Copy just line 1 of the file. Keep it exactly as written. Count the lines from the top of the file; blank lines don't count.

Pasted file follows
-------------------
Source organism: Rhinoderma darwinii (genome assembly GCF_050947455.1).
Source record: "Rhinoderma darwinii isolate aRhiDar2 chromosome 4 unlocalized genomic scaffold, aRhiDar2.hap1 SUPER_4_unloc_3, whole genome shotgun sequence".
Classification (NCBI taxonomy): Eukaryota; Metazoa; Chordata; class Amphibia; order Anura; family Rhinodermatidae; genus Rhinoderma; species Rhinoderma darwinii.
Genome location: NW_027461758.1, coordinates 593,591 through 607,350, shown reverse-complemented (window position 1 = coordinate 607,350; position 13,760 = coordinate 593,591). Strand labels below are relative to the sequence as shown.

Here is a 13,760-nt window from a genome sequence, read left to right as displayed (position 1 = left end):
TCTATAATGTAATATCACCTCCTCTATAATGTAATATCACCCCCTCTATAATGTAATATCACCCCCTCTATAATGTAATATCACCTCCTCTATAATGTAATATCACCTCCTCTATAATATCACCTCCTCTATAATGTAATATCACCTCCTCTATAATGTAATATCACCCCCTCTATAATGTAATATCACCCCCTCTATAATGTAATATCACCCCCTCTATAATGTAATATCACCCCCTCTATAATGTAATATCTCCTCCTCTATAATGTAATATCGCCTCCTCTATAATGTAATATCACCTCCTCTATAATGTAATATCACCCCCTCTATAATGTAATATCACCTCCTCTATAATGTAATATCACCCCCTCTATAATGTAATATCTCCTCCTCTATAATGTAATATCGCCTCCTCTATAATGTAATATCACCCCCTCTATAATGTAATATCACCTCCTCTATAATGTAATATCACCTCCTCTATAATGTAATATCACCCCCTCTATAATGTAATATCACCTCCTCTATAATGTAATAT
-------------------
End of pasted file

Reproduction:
Source organism: Rhinoderma darwinii (genome assembly GCF_050947455.1).